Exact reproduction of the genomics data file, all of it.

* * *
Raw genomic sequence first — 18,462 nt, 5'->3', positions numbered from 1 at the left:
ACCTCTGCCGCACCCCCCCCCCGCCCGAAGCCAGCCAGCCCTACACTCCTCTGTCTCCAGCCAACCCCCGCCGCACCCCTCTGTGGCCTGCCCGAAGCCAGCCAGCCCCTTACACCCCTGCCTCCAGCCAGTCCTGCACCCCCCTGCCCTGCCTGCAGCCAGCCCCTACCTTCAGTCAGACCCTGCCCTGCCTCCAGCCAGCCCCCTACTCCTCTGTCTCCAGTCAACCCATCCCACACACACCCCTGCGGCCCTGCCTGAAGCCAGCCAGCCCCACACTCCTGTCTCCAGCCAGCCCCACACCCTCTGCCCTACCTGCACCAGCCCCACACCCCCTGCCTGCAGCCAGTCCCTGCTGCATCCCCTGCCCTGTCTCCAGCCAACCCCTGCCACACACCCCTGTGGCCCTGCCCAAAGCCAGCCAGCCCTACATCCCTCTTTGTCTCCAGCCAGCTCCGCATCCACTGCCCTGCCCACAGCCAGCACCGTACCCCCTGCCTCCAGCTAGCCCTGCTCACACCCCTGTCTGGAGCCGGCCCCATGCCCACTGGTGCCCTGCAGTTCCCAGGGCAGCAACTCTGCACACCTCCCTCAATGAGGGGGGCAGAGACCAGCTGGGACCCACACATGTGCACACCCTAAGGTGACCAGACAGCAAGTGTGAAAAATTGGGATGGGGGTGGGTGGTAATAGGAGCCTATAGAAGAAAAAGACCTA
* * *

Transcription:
Raw genomic sequence first — 18,462 nt, 5'->3', positions numbered from 1 at the left:
ACCTCTGCCGCACCCCCCCCCCGCCCGAAGCCAGCCAGCCCTACACTCCTCTGTCTCCAGCCAACCCCCGCCGCACCCCTCTGTGGCCTGCCCGAAGCCAGCCAGCCCCTTACACCCCTGCCTCCAGCCAGTCCTGCACCCCCCTGCCCTGCCTGCAGCCAGCCCCTACCTTCAGTCAGACCCTGCCCTGCCTCCAGCCAGCCCCCTACTCCTCTGTCTCCAGTCAACCCATCCCACACACACCCCTGCGGCCCTGCCTGAAGCCAGCCAGCCCCACACTCCTGTCTCCAGCCAGCCCCACACCCTCTGCCCTACCTGCACCAGCCCCACACCCCCTGCCTGCAGCCAGTCCCTGCTGCATCCCCTGCCCTGTCTCCAGCCAACCCCTGCCACACACCCCTGTGGCCCTGCCCAAAGCCAGCCAGCCCTACATCCCTCTTTGTCTCCAGCCAGCTCCGCATCCACTGCCCTGCCCACAGCCAGCACCGTACCCCCTGCCTCCAGCTAGCCCTGCTCACACCCCTGTCTGGAGCCGGCCCCATGCCCACTGGTGCCCTGCAGTTCCCAGGGCAGCAACTCTGCACACCTCCCTCAATGAGGGGGGCAGAGACCAGCTGGGACCCACACATGTGCACACCCTAAGGTGACCAGACAGCAAGTGTGAAAAATTGGGATGGGGGTGGGTGGTAATAGGAGCCTATAGAAGAAAAAGACCTA